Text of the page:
6. Kwasnica, Anthony M., 2000. "The choice of cooperative strategies in sealed bid auctions," Journal of Economic Behavior & Organization, Elsevier, vol. 42(3), pages 323-346, July.
  7. Peter Cramton & Jesse Schwartz, 2000. "Collusive Bidding: Lessons from the FCC Spectrum Auctions," Papers of Peter Cramton 00jre, University of Maryland, Department of Economics - Peter Cramton, revised 09 Mar 1999.
  8. Paul R. Milgrom, 1985. "Auction Theory," Cowles Foundation Discussion Papers 779, Cowles Foundation for Research in Economics, Yale University.
  9. Steven Tucker & Charles Noussair & Anthony M. Kwasnica & Katerina Sherstyuk, 2013. "Multiunit Auctions," Journal of Economic Surveys, Wiley Blackwell, vol. 27(3), pages 461-490, 07.
  10. McAfee, R. Preston & McMillan, John., 1990. "Bidding Rings," Working Papers 726, California Institute of Technology, Division of the Humanities and Social Sciences.
  11. Milgrom, Paul, 1998. "Game theory and the spectrum auctions," European Economic Review, Elsevier, vol. 42(3-5), pages 771-778, May.
  12. Baldwin, Laura H & Marshall, Robert C & Richard, Jean-Francois, 1997. "Bidder Collusion at Forest Service Timber Sales," Journal of Political Economy, University of Chicago Press, vol. 105(4), pages 657-99, August.
  13. Feinstein, Jonathan S & Block, Michael K & Nold, Frederick C, 1985. "Asymmetric Information and Collusive Behavior in Auction Markets," American Economic Review, American Economic Association, vol. 75(3), pages 441-60, June.
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Cited by:
  1. LOVO, Stefano & ALBANO, Gian Luigi & GERMANO, Fabrizio, 2002. "On some collusive and signaling equilibria in ascending auctions for multiple objects," Les Cahiers de Recherche 765, HEC Paris.
  2. Leslie Marx, 2006. "Economics at the Federal Communications Commission," Review of Industrial Organization, Springer, vol. 29(4), pages 349-368, December.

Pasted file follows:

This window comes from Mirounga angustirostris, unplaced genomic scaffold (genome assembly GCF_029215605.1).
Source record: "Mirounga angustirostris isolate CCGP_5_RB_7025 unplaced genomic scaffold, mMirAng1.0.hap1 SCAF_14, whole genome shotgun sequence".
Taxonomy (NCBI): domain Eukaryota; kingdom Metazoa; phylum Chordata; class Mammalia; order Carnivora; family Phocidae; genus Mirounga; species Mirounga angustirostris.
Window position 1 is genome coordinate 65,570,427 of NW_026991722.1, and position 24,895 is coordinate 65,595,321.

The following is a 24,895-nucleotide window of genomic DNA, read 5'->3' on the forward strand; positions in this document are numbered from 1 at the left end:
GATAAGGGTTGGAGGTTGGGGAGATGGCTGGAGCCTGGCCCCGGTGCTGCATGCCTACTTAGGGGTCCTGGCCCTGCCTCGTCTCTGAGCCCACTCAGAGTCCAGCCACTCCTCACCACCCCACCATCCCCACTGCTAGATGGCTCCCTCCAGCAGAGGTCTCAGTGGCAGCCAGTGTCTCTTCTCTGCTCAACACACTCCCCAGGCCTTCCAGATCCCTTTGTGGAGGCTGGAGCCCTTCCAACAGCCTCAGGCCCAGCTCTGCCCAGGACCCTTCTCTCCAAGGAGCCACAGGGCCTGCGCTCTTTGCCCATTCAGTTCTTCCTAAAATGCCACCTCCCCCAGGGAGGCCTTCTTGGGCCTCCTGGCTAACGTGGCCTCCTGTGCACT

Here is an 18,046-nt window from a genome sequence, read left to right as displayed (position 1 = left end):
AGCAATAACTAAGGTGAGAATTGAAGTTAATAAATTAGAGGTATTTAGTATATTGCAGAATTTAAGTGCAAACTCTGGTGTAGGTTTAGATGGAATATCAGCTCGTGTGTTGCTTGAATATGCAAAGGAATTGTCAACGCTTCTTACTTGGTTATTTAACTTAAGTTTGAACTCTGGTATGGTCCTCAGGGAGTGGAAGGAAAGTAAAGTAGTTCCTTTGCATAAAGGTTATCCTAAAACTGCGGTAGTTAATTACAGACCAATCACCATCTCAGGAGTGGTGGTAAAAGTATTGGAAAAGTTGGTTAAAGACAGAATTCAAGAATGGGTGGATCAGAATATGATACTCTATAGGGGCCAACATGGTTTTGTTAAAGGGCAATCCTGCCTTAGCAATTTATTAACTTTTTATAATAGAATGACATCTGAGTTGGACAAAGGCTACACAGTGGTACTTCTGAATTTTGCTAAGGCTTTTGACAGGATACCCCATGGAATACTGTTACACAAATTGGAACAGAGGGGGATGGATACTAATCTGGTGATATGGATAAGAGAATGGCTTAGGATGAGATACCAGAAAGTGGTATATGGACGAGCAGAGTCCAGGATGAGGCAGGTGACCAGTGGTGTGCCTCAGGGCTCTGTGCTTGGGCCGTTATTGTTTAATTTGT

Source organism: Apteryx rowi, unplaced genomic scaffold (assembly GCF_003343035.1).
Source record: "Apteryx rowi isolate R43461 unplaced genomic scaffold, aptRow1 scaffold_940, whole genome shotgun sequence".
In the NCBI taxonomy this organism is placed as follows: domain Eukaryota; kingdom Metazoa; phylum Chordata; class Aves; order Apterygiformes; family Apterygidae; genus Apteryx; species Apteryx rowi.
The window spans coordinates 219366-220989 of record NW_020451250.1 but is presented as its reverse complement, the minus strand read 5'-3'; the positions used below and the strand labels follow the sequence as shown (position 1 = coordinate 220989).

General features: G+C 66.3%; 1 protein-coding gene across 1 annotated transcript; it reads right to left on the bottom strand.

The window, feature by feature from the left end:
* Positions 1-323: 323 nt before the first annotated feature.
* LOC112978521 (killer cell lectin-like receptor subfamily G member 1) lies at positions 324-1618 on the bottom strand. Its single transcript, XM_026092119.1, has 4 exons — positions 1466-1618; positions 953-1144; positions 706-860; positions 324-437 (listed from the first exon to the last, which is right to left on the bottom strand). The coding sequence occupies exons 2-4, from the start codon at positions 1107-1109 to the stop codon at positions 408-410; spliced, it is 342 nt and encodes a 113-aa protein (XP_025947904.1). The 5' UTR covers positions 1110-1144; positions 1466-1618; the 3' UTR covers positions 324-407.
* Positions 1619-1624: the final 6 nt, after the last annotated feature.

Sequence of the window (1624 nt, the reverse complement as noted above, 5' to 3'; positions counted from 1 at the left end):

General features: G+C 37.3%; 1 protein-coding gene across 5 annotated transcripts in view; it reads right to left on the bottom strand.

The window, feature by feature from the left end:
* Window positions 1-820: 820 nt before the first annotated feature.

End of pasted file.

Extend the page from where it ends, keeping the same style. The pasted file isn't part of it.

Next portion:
3. Sherstyuk, Katerina, 2008. "Some Results on Anti-Competitive Behavior in Multi-Unit Ascending Price Auctions," Handbook of Experimental Economics Results, Elsevier.
  4. David McAdams & Giuseppe Lopomo & Leslie Marx & Brian Murray, . "Carbon Allowance Auction Design: An Assessment of Options for the U.S," Working Papers 10-64, Duke University, Department of Economics.
  5. Katerina Sherstyuk, 2002. "Simultaneous Ascending Auctions With Common Complementarities," Working Papers 200212, University of Hawaii at Manoa, Department of Economics.
  6. Sandro Brusco & Giuseppe Lopomo, 2004. "Simultaneous Ascending Bid Auctions with Privately Known Budget Constraints," Levine's Bibliography 122247000000000373, UCLA Department of Economics.
  7. Arthur Zillante, 2005. "Spaced Out Monopolies: Theory and Empirics of Alternating Product Releases," Industrial Organization 0505008, EconWPA.
  8. Giuseppe Lopomo & Leslie M. Marx & David McAdams & Brian Murray, 2011. "Carbon Allowance Auction Design: An Assessment of Options for the United States," Review of Environmental Economics and Policy, Association of Environmental and Resource Economists, vol. 5(1), pages 25-43, Winter.